Death and Immortality in Late Neoplatonism: Studies on the by Sebastian Ramon, Philipp Gertz

By Sebastian Ramon, Philipp Gertz

The idea within the immortality of the soul has been defined as one of many dual pillars of Platonism and is famously defended through Socrates in Platos Phaedo. the traditional commentaries at the discussion via Olympiodorus and Damascius supply a special standpoint at the reception of this trust within the Platonic tradition.

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Extra resources for Death and Immortality in Late Neoplatonism: Studies on the Ancient Commentaries on Plato's Phaedo (Ancient Mediterranean and Medieval Texts and Contexts: Studies in Platonism, Neoplatonism, and the Platonic Tradition, Volume 12)

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Parts of that list (or indeed its entirety) may go back to Iamblichus, who is also responsible for promoting the technical sense of σκοπ ς. See Dalsgaard Larsen (), – for detailed discussion. 62 There is, therefore, an additional reason for rejecting Thrasyllus’ double titles: if one of them is more universal, this alone is the real title; if both come down to the same, one of them is redundant; if they are different from each other, they cannot be accepted, since a work can only have one true aim (and so only one real title).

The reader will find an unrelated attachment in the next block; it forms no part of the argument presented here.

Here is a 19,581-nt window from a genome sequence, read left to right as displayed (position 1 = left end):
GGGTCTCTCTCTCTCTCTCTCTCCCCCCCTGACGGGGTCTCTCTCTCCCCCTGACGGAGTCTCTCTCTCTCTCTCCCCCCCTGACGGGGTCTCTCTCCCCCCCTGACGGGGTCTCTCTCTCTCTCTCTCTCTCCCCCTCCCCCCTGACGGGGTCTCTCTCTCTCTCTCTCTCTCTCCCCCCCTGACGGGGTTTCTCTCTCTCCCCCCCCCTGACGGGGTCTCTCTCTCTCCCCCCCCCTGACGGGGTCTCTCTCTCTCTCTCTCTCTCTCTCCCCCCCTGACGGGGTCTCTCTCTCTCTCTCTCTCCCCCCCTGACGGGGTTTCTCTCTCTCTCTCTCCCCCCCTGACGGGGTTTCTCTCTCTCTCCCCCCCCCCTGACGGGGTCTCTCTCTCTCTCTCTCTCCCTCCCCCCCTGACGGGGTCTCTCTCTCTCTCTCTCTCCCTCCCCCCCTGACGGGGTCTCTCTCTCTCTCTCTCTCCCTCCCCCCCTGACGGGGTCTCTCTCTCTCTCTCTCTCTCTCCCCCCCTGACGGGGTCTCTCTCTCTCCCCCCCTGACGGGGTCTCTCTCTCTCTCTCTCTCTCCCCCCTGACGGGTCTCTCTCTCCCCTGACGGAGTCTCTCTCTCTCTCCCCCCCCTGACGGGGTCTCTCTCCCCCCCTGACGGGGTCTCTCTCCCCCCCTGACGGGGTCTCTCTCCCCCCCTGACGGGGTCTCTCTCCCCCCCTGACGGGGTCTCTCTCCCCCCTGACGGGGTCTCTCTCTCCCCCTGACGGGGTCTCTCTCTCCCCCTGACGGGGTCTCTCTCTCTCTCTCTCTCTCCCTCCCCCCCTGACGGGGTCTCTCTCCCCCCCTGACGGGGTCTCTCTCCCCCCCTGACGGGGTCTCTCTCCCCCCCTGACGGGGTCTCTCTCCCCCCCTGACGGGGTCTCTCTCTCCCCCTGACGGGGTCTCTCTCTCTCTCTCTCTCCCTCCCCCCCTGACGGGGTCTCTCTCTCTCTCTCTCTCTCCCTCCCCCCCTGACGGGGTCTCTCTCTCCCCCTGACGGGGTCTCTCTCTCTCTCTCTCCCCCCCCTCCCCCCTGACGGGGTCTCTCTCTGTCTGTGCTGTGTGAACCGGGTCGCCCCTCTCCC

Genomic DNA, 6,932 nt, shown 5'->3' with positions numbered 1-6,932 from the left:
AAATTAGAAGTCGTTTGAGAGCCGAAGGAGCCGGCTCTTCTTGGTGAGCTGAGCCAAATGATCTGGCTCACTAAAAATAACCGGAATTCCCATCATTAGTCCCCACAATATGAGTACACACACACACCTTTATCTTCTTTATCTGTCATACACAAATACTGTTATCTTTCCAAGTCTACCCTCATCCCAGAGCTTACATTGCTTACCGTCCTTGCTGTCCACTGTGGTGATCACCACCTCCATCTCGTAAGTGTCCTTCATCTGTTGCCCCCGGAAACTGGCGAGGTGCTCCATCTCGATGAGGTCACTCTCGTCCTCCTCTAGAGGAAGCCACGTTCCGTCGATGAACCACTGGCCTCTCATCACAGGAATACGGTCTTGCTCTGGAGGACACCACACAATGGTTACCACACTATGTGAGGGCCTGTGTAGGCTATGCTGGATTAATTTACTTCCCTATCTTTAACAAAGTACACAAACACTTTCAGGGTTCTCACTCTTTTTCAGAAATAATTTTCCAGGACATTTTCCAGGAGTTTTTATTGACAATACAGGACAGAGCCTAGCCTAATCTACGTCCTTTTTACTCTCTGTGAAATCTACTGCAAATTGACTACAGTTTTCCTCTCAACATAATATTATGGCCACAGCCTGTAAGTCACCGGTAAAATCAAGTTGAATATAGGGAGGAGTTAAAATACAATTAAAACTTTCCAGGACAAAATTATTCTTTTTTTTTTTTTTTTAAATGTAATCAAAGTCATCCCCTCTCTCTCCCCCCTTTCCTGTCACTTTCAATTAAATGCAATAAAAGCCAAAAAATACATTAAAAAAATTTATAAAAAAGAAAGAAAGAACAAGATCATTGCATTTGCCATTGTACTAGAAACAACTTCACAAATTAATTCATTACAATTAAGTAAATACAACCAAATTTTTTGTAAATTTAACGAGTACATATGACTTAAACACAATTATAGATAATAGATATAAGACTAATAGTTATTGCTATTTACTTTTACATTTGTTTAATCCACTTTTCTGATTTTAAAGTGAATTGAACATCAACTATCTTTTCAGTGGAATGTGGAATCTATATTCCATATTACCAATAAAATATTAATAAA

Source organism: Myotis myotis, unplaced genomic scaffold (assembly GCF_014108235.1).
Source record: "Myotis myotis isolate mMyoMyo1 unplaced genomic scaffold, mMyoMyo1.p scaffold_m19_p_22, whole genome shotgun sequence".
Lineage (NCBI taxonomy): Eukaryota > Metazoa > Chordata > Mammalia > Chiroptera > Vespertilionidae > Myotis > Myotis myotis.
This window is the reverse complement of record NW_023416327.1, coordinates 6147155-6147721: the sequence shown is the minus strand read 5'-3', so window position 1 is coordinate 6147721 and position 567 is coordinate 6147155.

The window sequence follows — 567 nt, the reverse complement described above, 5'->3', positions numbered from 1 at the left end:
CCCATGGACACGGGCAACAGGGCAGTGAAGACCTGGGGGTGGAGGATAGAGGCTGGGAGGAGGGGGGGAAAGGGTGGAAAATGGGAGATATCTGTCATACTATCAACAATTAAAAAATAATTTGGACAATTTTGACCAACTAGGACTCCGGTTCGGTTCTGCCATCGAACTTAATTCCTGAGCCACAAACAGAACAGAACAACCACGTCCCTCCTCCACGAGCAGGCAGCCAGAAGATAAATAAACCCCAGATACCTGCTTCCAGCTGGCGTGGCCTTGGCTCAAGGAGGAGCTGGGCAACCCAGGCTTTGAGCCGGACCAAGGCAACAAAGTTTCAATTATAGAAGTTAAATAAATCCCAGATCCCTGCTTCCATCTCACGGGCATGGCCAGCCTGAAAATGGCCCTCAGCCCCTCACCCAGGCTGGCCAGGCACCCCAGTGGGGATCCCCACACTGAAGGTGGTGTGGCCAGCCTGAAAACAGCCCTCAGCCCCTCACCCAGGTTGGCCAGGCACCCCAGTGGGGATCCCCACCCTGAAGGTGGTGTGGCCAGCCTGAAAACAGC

V) The greater and more admirable goal is preferable to one that is inferior. (vi) The goal should accord with what is said in the dialogue rather than being in disagreement with it. (vii) The goal of a dialogue cannot consist in contradicting someone. (viii) It cannot involve passion. (ix) The goal cannot be an ‘instrument’, like the art of division in the Sophist, but it should be an end. e. 63 The best evidence for the Phaedo’s σκοπ ς comes from discussions of the Iamblichean reading order of the dialogues: Olympiodorus In Gorg.

Olympiodorus on suicide  a strong emphasis on the importance of purification from the body in this life. While contemplation is attainable in this life for Plotinus, Porphyry’s more pessimistic attitude leads him to be more emphatic about the virtues of purification, not those of contemplation. 28 Olympiodorus considers the question whether life in the body is an obstacle to contemplation in the course of discussing Phd. ). ‘The ancients’29 do not admit a life of contemplation while in the body, and Plato too seems not to admit it, since he says in the Phaedo that it is not possible to know the truth while in the body.

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